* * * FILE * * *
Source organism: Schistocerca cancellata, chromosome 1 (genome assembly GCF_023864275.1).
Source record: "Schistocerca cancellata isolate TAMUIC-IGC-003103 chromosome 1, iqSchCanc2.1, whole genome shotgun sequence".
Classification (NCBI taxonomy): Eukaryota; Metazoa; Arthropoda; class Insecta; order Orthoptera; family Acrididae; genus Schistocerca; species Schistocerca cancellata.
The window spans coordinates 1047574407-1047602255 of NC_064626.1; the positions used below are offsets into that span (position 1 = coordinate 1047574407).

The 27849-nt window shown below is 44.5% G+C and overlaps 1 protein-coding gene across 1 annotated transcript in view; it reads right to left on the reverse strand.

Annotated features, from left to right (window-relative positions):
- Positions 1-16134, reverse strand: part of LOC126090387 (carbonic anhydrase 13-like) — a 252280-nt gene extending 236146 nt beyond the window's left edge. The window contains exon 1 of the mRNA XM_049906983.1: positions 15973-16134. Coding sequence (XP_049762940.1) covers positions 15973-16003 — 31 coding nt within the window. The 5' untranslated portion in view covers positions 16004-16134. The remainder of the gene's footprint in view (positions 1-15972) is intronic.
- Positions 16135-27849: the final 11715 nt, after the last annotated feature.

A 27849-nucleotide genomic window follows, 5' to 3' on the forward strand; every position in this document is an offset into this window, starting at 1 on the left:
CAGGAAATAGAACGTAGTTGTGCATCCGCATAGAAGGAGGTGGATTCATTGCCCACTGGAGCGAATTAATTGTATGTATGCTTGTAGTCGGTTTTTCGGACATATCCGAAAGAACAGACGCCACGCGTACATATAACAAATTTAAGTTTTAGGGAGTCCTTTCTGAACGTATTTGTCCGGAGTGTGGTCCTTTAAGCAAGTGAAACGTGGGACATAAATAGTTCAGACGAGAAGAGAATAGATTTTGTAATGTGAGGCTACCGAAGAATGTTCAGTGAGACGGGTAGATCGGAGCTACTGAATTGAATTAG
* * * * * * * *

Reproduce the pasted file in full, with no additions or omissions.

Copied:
Source organism: Schistocerca cancellata, chromosome 1 (genome assembly GCF_023864275.1).
Source record: "Schistocerca cancellata isolate TAMUIC-IGC-003103 chromosome 1, iqSchCanc2.1, whole genome shotgun sequence".
Classification (NCBI taxonomy): Eukaryota; Metazoa; Arthropoda; class Insecta; order Orthoptera; family Acrididae; genus Schistocerca; species Schistocerca cancellata.
The window spans coordinates 1047574407-1047602255 of NC_064626.1; the positions used below are offsets into that span (position 1 = coordinate 1047574407).

The 27849-nt window shown below is 44.5% G+C and overlaps 1 protein-coding gene across 1 annotated transcript in view; it reads right to left on the reverse strand.

Annotated features, from left to right (window-relative positions):
- Positions 1-16134, reverse strand: part of LOC126090387 (carbonic anhydrase 13-like) — a 252280-nt gene extending 236146 nt beyond the window's left edge. The window contains exon 1 of the mRNA XM_049906983.1: positions 15973-16134. Coding sequence (XP_049762940.1) covers positions 15973-16003 — 31 coding nt within the window. The 5' untranslated portion in view covers positions 16004-16134. The remainder of the gene's footprint in view (positions 1-15972) is intronic.
- Positions 16135-27849: the final 11715 nt, after the last annotated feature.

A 27849-nucleotide genomic window follows, 5' to 3' on the forward strand; every position in this document is an offset into this window, starting at 1 on the left:
CAGGAAATAGAACGTAGTTGTGCATCCGCATAGAAGGAGGTGGATTCATTGCCCACTGGAGCGAATTAATTGTATGTATGCTTGTAGTCGGTTTTTCGGACATATCCGAAAGAACAGACGCCACGCGTACATATAACAAATTTAAGTTTTAGGGAGTCCTTTCTGAACGTATTTGTCCGGAGTGTGGTCCTTTAAGCAAGTGAAACGTGGGACATAAATAGTTCAGACGAGAAGAGAATAGATTTTGTAATGTGAGGCTACCGAAGAATGTTCAGTGAGACGGGTAGATCGGAGCTACTGAATTGAATTAG